Distant Evaporating Exoplanet Is Vanishing At Fast Pace

Distant Evaporating Exoplanet Is Vanishing At Fast Pace
Image credit: NASA, ESA, and D. Player/STScI

Scientists believe they can determine how long an exoplanet can survive based on their speed and distance from their host stars. However, one distant evaporating exoplanet caught their attention because of how fast it’s losing mass.

The planets far away from our solar system hide a lot of secrets. One of them is the Neptune-sized planet referred to as GJ 3470b, which scientists say is evaporating at a pace 100 times faster than the evaporation rate of a similar planet they refer to as GJ 436b. The researchers published their findings in the journal Astronomy & Astrophysics.

“This is the smoking gun that planets can lose a significant fraction of their entire mass. GJ 3470b is losing more of its mass than any other planet we seen so far; in only a few billion years from now, half of the planet may be gone,” study author and Bloomberg Distinguished Professor David Sing of Johns Hopkins said in a statement on Phys.org.

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The discovery and research belong to the Panchromatic Comparative Exoplanet Treasury (PanCET) program led by Sing. The program is ambitious in studying the atmospheres of 20 exoplanets using ultraviolet, optical and infrared light. This is the largest exoplanet observation program using NASA’s Hubble Space Telescope.

Scientists are particularly eager to learn how planets lose their mass, and this distant evaporating exoplanet they examined recently is a perfect example. Planets belonging to this group include “super” Earths and “hot” Jupiters.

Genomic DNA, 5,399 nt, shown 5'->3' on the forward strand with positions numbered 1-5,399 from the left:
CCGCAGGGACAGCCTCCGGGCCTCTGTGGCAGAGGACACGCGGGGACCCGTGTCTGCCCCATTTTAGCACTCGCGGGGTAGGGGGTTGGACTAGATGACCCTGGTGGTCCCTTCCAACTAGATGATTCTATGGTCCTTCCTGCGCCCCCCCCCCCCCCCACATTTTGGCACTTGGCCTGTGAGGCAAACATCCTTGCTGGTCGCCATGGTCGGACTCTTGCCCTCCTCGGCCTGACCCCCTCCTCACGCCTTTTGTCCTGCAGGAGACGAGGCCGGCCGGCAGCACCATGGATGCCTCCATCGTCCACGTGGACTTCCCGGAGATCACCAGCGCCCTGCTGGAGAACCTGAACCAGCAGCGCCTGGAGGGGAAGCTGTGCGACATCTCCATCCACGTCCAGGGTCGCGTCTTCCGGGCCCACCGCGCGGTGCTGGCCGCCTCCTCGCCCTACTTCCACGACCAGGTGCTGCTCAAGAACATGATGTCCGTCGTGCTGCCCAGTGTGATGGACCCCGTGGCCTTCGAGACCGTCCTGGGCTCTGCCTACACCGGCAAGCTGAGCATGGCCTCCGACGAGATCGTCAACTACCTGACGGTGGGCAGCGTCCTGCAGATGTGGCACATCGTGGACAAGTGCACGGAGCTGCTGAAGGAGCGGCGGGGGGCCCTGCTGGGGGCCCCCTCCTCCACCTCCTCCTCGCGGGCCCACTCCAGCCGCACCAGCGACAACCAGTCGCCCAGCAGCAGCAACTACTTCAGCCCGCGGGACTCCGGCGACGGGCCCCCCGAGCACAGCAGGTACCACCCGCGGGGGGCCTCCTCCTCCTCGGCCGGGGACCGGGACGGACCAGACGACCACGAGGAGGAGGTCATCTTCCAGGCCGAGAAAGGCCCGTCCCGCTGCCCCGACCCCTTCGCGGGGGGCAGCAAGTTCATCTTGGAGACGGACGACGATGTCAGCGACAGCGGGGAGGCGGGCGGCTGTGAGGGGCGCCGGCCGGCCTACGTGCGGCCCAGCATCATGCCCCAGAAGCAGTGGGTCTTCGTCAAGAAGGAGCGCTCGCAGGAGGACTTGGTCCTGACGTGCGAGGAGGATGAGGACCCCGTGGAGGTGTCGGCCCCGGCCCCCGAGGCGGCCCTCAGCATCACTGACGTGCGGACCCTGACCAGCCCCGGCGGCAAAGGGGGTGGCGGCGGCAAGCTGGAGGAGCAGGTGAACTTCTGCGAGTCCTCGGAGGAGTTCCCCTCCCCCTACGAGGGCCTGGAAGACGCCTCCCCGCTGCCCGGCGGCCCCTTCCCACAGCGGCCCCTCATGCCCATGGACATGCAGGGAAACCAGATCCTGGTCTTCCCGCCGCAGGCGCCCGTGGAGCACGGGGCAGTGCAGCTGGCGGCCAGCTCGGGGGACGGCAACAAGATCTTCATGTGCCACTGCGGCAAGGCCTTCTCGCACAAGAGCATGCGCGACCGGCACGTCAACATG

Scientists had plenty of large Jupiter-sized planets and smaller Earth-sized planets to study. However, this was a rare opportunity to study a Neptune-sized planet as it evaporates. Scientists say the atmosphere of this distant evaporating planet and others like it is stripped over time, causing the planet to become smaller.

Using the Hubble Space Telescope, the team learned that the planet GJ 3470b has lost significant amounts of mass, resulting in a smaller exosphere than that of the previously studied GJ 436b. This is likely a result of the exoplanet’s reduced density and the fact that its host star gives off stronger radiation.

The team estimates that the distant GJ 3470b has already lost about 35% of its total mass, and that over the course of a few billion years, all of its gas may vanish. That would leave the distant evaporating exoplanet with only a rocky core.

“We’re starting to better understand how planets are shaped and what properties influence their overall makeup,” Sing said. “Our goal with this study and the overarching PanCET program is to take a broad look at these planets’ atmospheres to determine how each planet is affected by its own environment. By comparing different planets, we can start piecing together the larger picture in how they evolve.”

Sing and the team are looking forward to extending the study and searching for helium particles in infrared light, which should yield more fruitful results than their search for hydrogen. Scientists say planets are mainly made up of hydrogen and helium. In addition to the Hubble, scientists hope to use the James Webb Telescope once it launches because it’s much more sensitive to helium.

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